Friday, March 2, 2012

Waffle Madness

What is it with waffles?  I love them!  Can't get enough waffles. Some people like them plain, others smother them in (pure! organic!) maple syrup.  Some even have them for dessert piled high with (vegan! organic!) frozen confections and (vegan! raw! cashew!) cream on top.  Me?  I prefer my waffles for breakfast with fruit.  No syrup, no "cream," no frozen confections.  Pure waffles.

I've been feeling waffle-y lately.  For years waffles were not on the menu here at Deer Run because I refused to buy a new waffle iron that was non-stick, coated with Teflon, or whatever else is used to poison us surreptitiously in today's modern age.  That all came to an end not too long ago with a shopping trip I had over to our local Habitat for Humanity.  As I was scanning over the appliances and such, I saw a vintage waffle iron sitting on a table.  I looked at it, and wondered "does it work?"  This iron was easily 40 years old.  I brought it to the front desk and asked "does it work?"  Gladly our friend at Habitat plugged it in, within seconds, the grids began to heat up.  Before it got too hot, we unplugged it, I purchased it, and it found its next life here at Deer Run.

I scrubbed the waffle iron inside and out.  I took it entirely apart, cleaned it, even with toothpicks into the grooves and insides.  I put the grids into my superheated dishwasher, and reassembled the entire apparatus.  It gleamed.  Then I did a little smudge ceremony over my sparkling "new" waffle iron, and eventually set out to make waffles on my new favorite appliance. There is no non-stick coating, there is no Teflon.  This waffle iron is in all truth almost the exact same age as me (I looked it up on line).  Apparently people look for these waffle irons, and some people even collect them.  My vintage waffle iron is made in the USA from an era when things were built to last, not our new fangled throw-away society and lifestyle.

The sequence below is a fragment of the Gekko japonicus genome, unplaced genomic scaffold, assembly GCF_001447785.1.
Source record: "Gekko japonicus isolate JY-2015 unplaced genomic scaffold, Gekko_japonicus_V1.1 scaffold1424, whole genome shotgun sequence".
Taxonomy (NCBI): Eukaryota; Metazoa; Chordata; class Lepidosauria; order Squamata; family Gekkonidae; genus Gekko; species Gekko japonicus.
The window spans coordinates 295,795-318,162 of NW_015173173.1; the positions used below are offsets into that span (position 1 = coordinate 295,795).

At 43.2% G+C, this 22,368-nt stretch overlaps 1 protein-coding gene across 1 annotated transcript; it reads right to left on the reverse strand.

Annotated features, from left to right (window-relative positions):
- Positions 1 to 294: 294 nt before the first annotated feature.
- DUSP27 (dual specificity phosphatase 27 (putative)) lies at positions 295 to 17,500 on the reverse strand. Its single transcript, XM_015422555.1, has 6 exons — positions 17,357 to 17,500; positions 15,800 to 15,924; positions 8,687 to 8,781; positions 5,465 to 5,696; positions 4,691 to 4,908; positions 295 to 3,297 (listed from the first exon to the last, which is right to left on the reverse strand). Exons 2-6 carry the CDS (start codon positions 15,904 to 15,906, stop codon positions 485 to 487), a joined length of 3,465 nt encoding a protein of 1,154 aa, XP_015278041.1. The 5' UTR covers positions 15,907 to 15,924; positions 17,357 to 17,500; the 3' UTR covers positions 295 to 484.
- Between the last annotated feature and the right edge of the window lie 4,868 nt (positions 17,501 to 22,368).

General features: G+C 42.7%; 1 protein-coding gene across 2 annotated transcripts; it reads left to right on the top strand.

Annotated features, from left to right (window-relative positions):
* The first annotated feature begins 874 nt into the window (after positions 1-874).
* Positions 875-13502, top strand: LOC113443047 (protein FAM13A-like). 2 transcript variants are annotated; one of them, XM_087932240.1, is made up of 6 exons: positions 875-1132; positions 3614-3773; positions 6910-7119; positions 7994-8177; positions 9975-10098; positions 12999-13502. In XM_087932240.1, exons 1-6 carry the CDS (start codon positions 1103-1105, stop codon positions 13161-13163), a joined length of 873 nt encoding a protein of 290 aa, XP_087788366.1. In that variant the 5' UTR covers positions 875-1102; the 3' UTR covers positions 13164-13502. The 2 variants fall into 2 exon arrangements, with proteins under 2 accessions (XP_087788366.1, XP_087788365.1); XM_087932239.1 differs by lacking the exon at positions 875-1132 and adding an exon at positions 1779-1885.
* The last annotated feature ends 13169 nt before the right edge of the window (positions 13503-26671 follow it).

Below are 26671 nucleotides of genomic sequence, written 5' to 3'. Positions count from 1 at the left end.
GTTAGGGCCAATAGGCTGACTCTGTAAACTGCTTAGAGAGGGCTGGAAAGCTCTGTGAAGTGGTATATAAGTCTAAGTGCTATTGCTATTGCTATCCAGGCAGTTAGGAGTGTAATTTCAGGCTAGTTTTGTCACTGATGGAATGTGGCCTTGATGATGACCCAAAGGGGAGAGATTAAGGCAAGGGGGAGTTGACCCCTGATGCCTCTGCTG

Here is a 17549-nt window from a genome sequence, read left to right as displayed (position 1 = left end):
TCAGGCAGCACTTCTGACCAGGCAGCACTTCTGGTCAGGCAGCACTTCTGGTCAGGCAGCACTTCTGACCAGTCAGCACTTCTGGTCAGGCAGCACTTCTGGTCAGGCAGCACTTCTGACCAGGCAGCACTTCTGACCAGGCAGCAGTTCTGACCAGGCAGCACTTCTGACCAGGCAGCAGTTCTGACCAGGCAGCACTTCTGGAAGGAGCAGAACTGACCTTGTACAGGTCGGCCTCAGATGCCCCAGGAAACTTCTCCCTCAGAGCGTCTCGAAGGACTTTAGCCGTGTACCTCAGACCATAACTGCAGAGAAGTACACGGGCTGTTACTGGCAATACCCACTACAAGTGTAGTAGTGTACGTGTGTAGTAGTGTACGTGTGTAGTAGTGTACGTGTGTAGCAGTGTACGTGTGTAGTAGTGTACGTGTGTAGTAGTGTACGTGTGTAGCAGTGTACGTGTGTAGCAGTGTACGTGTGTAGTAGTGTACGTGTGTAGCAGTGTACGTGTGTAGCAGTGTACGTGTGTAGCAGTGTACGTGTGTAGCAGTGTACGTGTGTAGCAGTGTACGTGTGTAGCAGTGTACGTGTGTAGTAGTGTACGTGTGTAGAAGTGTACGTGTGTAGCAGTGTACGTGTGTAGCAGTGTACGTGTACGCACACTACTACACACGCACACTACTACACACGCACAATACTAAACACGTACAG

I cannot get enough waffles.

I've made plain waffles, coconut waffles, cornbread waffles, and pumpkin waffles.  Yesterday I decided that I wanted to try chocolate waffles, but time got the best of me (remember yesterday? When I posted "things fell apart" and my entire day was reconfigured? The chocolate waffles got the boot.)  Today I was determined, and I have met with success.  I have just feasted on the best double chocolate waffles ever, and just for kicks I made them with oat flour.  I scattered fresh sliced strawberries upon them, and because I am mad indeed, drizzled some of my raw vanilla cashew cream over top.

Heavenly.  Vegan. Organic.  Waffles.

I can only end this post with the following movie quote:

"Have I gone mad?"
"I'm afraid so.  You're entirely bonkers.  But, I'll tell you a secret. All the best people are."

Words to live by, as I eat more (vegan! organic!) waffles.

1 comment:

  1. Oster is another well known name when it comes to cooking appliances, and the Oster waffle makers are one of the most popular models in the market. The principle reason for this is that they are very low cost, while still giving you many of the features that other more expensive waffle makers give you.

    Waffle on a stick